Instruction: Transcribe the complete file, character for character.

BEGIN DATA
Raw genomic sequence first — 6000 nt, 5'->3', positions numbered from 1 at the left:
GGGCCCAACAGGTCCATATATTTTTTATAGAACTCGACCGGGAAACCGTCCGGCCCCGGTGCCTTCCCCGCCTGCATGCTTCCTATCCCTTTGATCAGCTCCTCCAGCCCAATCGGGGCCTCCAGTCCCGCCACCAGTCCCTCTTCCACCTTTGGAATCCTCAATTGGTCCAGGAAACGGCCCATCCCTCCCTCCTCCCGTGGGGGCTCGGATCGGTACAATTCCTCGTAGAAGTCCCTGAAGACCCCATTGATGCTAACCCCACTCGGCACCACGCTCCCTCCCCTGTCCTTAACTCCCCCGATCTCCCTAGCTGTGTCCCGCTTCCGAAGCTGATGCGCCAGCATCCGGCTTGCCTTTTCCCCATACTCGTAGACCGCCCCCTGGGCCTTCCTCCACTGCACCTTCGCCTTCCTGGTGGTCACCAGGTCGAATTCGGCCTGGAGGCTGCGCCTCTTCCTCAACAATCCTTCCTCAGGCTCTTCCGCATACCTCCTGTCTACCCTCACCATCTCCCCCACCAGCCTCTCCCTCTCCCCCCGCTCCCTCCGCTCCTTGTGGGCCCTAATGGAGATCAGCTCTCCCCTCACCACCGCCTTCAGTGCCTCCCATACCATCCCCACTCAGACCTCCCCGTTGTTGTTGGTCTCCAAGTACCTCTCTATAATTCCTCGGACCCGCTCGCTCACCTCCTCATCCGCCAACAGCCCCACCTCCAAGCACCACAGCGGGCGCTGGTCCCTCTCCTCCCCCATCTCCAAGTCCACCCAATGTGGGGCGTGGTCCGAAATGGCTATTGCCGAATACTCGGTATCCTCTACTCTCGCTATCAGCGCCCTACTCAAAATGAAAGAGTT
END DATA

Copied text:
Raw genomic sequence first — 6000 nt, 5'->3', positions numbered from 1 at the left:
GGGCCCAACAGGTCCATATATTTTTTATAGAACTCGACCGGGAAACCGTCCGGCCCCGGTGCCTTCCCCGCCTGCATGCTTCCTATCCCTTTGATCAGCTCCTCCAGCCCAATCGGGGCCTCCAGTCCCGCCACCAGTCCCTCTTCCACCTTTGGAATCCTCAATTGGTCCAGGAAACGGCCCATCCCTCCCTCCTCCCGTGGGGGCTCGGATCGGTACAATTCCTCGTAGAAGTCCCTGAAGACCCCATTGATGCTAACCCCACTCGGCACCACGCTCCCTCCCCTGTCCTTAACTCCCCCGATCTCCCTAGCTGTGTCCCGCTTCCGAAGCTGATGCGCCAGCATCCGGCTTGCCTTTTCCCCATACTCGTAGACCGCCCCCTGGGCCTTCCTCCACTGCACCTTCGCCTTCCTGGTGGTCACCAGGTCGAATTCGGCCTGGAGGCTGCGCCTCTTCCTCAACAATCCTTCCTCAGGCTCTTCCGCATACCTCCTGTCTACCCTCACCATCTCCCCCACCAGCCTCTCCCTCTCCCCCCGCTCCCTCCGCTCCTTGTGGGCCCTAATGGAGATCAGCTCTCCCCTCACCACCGCCTTCAGTGCCTCCCATACCATCCCCACTCAGACCTCCCCGTTGTTGTTGGTCTCCAAGTACCTCTCTATAATTCCTCGGACCCGCTCGCTCACCTCCTCATCCGCCAACAGCCCCACCTCCAAGCACCACAGCGGGCGCTGGTCCCTCTCCTCCCCCATCTCCAAGTCCACCCAATGTGGGGCGTGGTCCGAAATGGCTATTGCCGAATACTCGGTATCCTCTACTCTCGCTATCAGCGCCCTACTCAAAATGAAAGAGTT